Are Stablecoins Safe? The recent collapse of the stablecoin Terra (also known as UST) sent shockwaves through the crypto market. The event has sparked debate about the use of stablecoins and whether they can be used as a “stable” store of value. In this Tokenmason article, we define what stablecoins are, how they are structured and the purpose they aim to serve.
What exactly are Stablecoins?
Stablecoins are cryptocurrencies that attempt to peg or link their market value to a fiat currency, physical commodity or financial asset. Stablecoins are designed to reduce volatility relative to cryptocurrencies like Bitcoin and Ethereum. Essentially, stablecoins aim to be cryptocurrencies without the volatility.
Stablecoins try to pursue price stability by maintaining a reserve of underlying assets, such as U.S. dollar (USD) as collateral or through algorithms that are meant to control supply. Stablecoins are secured by cryptography using blockchain technology, so no one can forge transactions on your behalf. The demand of stablecoins can be high, so holders of stablecoins can earn interest by lending their stablecoin to others.
Purpose of Stablecoins
Billions of dollars have flowed into stable coins like USD Coin (USDC) and Tether (USDT) as they have become some of the most popular ways to store and trade value in the crypto ecosystem. Stablecoins attempt to bridge the volatility incurred by cryptocurrency and everyday fiat currency due to the “pegging” mechanism.
Pegging works by burning or minting stablecoin. For example, if the price of a stablecoin is too low (relative to a reference like the USD), they can be burned to reduce the supply in circulation, thereby increasing its price. Conversely, if the relative value of a stablecoin is too high, the supply can be increased by minting more stablecoin to lower the price -Are Stablecoins Safe?.
Some of the benefits of stablecoins are discussed below. However, stablecoins are not without their limitations as we’ve seen from the recent Terra collapse (further discussed below).
Types of Stablecoins
In the earlier sections, we mentioned USD Coin (USDC) which is a fiat-collateralized stablecoin. However, there are other types of stablecoins like crypto collateralized and algorithmic stablecoins that use different mechanisms to stabilize their value.
As the name suggests, fiat-collateralized stablecoins maintain a reserve of a fiat currencies such as USD as collateral for the stablecoin’s underlying value. Other forms of collateral can include physical commodities like gold or silver as well as crude oil, but most popular fiat-collateralized stablecoin is collateralized by USD. Examples of fiat-collateralized stablecoins include USD Coin (USDC) and Tether (USDT) and TrueUSD (TUSD).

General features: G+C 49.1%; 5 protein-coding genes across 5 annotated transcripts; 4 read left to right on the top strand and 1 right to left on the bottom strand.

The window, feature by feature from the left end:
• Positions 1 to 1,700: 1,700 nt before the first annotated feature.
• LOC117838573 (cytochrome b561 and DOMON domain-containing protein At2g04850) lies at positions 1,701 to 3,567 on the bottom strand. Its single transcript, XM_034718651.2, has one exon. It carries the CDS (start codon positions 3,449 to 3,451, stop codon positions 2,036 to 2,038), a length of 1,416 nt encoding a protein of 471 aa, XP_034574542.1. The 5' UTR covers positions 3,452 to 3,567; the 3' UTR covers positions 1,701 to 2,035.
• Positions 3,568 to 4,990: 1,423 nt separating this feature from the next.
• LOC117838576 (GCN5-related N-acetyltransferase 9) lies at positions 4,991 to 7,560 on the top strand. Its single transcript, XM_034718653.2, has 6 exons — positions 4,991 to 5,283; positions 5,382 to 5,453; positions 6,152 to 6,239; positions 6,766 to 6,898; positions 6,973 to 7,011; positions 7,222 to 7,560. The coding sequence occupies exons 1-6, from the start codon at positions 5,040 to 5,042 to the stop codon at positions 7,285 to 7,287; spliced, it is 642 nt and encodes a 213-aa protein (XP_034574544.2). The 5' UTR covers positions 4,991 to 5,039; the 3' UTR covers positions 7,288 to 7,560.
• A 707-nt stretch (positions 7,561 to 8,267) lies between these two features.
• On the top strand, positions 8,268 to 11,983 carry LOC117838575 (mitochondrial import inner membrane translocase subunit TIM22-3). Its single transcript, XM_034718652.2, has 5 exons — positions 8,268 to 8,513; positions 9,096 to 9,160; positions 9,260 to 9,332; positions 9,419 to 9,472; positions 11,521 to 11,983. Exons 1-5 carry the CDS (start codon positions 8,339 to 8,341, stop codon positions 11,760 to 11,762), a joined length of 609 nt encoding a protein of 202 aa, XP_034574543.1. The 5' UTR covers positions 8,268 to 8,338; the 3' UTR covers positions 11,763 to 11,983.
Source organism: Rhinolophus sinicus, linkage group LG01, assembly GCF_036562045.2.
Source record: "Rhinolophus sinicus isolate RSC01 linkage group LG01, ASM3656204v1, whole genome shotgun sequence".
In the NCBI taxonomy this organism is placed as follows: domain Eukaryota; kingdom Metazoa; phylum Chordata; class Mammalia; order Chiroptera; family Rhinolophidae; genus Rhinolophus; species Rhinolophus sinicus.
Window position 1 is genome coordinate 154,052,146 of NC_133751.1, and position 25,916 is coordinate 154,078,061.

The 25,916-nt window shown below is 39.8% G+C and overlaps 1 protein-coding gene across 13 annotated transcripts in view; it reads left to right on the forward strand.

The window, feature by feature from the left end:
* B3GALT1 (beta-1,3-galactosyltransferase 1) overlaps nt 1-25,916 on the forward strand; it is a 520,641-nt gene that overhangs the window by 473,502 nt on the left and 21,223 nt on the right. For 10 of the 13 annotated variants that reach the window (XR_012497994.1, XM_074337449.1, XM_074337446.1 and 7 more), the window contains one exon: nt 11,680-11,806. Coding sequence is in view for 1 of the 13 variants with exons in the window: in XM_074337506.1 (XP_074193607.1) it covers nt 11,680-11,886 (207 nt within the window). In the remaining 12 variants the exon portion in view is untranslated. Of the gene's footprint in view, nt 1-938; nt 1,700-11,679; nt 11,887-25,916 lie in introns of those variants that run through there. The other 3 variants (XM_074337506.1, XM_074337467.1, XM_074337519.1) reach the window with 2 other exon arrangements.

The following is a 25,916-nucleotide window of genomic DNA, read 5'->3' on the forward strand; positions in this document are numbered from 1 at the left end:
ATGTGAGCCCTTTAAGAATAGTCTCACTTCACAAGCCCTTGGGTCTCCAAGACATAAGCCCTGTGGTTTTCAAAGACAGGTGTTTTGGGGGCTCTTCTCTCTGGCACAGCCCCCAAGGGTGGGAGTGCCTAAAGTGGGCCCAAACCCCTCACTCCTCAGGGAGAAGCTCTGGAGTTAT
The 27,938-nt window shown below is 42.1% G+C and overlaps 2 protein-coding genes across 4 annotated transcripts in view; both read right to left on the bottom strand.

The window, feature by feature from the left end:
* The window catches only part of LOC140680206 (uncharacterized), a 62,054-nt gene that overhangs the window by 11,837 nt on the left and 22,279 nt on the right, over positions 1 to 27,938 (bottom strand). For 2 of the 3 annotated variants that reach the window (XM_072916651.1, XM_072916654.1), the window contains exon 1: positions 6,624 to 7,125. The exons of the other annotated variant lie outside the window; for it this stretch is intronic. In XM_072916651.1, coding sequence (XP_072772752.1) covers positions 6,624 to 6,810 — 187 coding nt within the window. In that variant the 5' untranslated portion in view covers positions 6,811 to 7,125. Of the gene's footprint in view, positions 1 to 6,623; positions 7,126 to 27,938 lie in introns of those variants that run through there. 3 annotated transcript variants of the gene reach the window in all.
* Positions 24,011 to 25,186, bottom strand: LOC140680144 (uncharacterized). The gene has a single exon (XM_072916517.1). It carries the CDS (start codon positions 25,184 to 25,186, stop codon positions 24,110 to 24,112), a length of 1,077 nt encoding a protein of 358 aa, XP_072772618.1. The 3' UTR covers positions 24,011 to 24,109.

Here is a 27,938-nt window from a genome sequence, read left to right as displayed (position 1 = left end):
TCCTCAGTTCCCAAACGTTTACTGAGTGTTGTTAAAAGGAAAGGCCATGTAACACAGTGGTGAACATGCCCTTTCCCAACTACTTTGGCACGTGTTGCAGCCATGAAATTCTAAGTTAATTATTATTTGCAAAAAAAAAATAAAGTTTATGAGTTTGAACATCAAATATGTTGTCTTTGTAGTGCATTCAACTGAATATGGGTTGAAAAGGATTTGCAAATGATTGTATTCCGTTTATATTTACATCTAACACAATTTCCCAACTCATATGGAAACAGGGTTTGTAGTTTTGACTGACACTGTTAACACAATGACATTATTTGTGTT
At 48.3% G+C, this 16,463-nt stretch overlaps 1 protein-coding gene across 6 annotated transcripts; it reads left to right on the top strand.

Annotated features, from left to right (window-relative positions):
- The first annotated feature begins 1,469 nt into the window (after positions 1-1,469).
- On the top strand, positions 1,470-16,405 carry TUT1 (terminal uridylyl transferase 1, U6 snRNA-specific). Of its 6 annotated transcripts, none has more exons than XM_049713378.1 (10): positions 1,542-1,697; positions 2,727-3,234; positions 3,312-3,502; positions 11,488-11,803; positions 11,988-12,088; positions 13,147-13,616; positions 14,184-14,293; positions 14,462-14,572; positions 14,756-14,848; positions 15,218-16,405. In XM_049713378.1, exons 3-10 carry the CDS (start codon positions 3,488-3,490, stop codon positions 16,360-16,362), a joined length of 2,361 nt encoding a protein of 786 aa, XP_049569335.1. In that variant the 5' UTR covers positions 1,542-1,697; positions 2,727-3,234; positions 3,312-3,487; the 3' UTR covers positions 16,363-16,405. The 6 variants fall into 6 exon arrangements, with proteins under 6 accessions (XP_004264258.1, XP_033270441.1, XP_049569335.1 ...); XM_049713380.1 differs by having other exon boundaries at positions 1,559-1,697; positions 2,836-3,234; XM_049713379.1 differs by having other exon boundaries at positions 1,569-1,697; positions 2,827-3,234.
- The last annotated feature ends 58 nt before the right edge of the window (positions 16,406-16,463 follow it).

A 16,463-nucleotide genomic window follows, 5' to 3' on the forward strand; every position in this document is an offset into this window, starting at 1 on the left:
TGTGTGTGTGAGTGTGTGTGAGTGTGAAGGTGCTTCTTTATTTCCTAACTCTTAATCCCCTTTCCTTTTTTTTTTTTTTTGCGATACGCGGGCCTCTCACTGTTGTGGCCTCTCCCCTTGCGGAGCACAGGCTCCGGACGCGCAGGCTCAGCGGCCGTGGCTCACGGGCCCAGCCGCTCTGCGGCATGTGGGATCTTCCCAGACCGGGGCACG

Crypto-collateralized stablecoins are similar to fiat-collateralized stablecoins, however the main difference is that crypto-collateralized stablecoins are collateralized by other cryptocurrencies and not fiat. Crypto-collateralized stablecoins are typically over-collateralized, in other words there is more collateralized cryptocurrency for the stablecoins given the significant volatility of underlying cryptocurrency. For example, the DAI stablecoin is pegged to USD but collateralized by Ethereum and other cryptocurrencies equivalent to approximately 150% of DAI in circulation -Are Stablecoins Safe?.
Algorithmic stablecoins are the least common form of stablecoin and do not hold reserve assets, instead they utilize algorithms to control the stablecoin’s money demand and supply to stabilize the price. Algorithmic stablecoins are analogous to how a central bank and print and destroy currency, which isn’t actually backed by a physical asset like gold. However, the issuers of algorithmic stablecoin do may not have the same creditability as a central bank and therefore cannot fall back on such advantages in a crisis.
Collapse of Terra
The collapse Terra USD (UST) was an example of an algorithmic stablecoins gone wrong.. UST was meant to maintain a 1:1 peg with USD; however it was not collateralized by any asset or currency. Instead it utilized algorithms to keep its peg through a complex system connected with Terra’s sister cryptocurrency called LUNA.
The idea was, if the UST price fell below US$1, LNA traders could “burn” the coin in exchange for $US1 of new units in LUNA. This would effectively reduce the supply of UST and raise its price. In mid-May 2022, when a large trader dumped $US350 million worth of UST, with that one trade causing shockwaves so significant that other traders started to dump UST. This ultimate broke UST’s peg and caused the price to plummet to 10 cents, while LUNA fell close to zero -Are Stablecoins Safe?.
What we have learned from the Terra incident is that the structure and design of stablecoin is critical to its success. The idea of Terra’s design may have sounded feasible in theory, however a sudden shock can cause the demise of algorithmic stablecoins, such as Terra and fiat or crypto-collateralized stablecoins can be the safer option for storing value.
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We hope you have found this blog useful and learned more about stablecoins and how they work. Please visit our Blog page for more blockchain related news and articles. For example, you may be interested to read our article about cryptocurrency.
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